Being in a foreign place I prefer to walk randomly from the city centre towards the residential neighbourhoods at the edge of town, take a tram and discover an abandoned factories, food markets or department stores. I enjoy everyday street life more than the cultural highlights and above all I hate crowded places and queuing up for an entrance or an ice-cream. There are some exceptions to this rule and Kolumba is one of these. I went there after the Orgatec in 2014 and I knew sooner or later I would have posted these pictures. Certainly not because they are nice, sure you can find much better quality photographs on the web. It’s for the pleasure of going through my own architectural and emotional path again and again. I hope it’s enjoyable for you as well.
First time I visited this musem was long before it was built: 2002 at Dejan Sudjic Next Architecture Biennale in Venice I saw Peter Zumthor drawings, entered the large scale mock up and read the story of those bricks made out of ashes and clay, prepared to build a museum on top of the ruins of a bombed church, “Madonna in den Trummern”.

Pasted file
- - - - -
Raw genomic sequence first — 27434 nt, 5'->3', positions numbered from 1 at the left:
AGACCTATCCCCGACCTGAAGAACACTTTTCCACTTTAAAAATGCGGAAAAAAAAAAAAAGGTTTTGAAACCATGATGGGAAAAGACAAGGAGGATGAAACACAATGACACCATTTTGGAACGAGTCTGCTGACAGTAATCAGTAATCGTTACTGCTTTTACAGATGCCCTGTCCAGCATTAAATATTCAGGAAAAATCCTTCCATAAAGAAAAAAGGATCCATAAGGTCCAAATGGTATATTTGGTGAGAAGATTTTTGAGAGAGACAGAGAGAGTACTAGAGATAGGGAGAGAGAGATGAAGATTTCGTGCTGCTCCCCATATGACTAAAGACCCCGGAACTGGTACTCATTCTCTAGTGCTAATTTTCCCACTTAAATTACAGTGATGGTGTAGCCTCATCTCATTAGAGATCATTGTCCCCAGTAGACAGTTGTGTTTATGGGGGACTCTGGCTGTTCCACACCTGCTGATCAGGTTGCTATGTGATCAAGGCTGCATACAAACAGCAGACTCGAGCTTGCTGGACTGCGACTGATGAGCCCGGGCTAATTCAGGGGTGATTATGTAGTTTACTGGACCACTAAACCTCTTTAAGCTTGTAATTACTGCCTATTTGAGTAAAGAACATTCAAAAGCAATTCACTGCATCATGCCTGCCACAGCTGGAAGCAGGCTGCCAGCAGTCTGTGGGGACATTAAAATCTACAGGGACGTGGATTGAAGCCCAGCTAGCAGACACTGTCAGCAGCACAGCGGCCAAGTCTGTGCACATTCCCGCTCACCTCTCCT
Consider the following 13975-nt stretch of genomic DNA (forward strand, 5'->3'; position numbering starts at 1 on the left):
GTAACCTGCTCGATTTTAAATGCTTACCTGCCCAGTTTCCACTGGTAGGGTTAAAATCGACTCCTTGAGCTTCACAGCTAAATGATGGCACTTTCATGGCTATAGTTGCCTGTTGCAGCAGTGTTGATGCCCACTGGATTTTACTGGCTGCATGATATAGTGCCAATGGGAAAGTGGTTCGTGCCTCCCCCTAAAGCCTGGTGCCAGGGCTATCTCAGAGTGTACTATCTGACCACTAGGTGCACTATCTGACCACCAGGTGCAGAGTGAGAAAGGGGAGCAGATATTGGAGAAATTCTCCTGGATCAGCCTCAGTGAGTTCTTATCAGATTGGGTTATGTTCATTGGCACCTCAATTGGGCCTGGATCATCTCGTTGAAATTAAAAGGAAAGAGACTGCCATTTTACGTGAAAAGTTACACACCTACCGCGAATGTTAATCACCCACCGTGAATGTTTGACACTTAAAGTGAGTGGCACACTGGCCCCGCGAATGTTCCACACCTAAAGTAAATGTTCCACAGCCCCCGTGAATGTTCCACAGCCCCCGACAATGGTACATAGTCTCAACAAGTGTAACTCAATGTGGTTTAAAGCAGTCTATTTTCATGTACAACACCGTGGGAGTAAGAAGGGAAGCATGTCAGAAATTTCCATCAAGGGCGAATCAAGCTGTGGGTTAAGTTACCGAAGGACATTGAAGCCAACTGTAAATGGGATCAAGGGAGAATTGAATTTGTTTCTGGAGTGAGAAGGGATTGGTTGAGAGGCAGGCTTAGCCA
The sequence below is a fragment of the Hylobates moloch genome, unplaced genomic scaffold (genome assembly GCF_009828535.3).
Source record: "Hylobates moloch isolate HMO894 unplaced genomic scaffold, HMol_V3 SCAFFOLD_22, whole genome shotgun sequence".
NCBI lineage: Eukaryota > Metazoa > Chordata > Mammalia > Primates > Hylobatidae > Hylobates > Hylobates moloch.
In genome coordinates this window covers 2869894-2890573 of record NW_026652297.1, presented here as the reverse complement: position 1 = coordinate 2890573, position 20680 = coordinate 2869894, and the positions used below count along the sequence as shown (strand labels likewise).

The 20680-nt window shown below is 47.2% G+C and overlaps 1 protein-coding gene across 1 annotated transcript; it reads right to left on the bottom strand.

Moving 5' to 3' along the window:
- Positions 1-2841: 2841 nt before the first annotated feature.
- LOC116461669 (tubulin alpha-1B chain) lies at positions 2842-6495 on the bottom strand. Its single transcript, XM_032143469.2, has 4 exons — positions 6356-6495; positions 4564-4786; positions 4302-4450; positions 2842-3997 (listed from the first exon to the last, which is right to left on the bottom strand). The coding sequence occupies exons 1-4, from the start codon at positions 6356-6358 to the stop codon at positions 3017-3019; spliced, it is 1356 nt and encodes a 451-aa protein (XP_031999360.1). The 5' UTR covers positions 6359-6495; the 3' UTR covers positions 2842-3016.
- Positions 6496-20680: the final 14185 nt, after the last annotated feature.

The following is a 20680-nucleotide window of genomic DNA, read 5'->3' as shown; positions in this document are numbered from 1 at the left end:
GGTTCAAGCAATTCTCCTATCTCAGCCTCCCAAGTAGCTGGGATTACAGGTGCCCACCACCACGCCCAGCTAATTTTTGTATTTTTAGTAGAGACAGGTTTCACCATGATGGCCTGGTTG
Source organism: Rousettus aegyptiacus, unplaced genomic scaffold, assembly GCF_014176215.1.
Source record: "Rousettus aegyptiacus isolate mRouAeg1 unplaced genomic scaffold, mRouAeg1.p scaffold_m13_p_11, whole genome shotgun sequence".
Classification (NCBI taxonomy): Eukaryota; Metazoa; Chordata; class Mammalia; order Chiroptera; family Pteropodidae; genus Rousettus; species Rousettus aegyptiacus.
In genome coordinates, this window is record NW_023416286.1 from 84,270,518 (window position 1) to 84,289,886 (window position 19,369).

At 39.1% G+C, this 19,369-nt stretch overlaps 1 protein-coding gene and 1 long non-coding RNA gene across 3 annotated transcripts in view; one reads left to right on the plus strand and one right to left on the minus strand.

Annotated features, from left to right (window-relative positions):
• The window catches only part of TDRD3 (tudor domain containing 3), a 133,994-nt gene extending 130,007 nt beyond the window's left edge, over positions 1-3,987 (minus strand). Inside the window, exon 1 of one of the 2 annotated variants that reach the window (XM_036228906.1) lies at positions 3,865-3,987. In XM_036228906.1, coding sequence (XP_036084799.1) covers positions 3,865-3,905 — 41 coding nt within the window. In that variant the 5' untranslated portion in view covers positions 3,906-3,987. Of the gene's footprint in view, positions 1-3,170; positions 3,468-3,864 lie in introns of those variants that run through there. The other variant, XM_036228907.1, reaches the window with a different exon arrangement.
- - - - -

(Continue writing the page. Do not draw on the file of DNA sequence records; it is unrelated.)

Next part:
The original middle age Maria church St. Kolumba was damaged through the centuries and destroyed in WWII. Renown Cologne architect Gottfried Böhm (Pritzker Price in 1986) built in the 50es his masterpiece St.Kolumba ‘s church on those ruins, which Peter Zumthor’s design managed to value even more.
The outside of the Octagonal apse is beautifully integrated and displayed in the archeological walk through the tall concrete pillars.
A couple of architectural statements bring the visitor in another world, away from the middle age Madonna, the ruins and light coming from the outside. It’s time to concentrate and start this ascending path. Curators seem not to have any issue with the spirituality of the place, the historical weight and radical architecture. They mix contemporary installations, old masters and sacred ornaments in a stimulating and refreshing way, exactly the opposite of what every average museum has to offer.
At the top of the exhibition path the most precious exhibits in dialogue with the Cathedral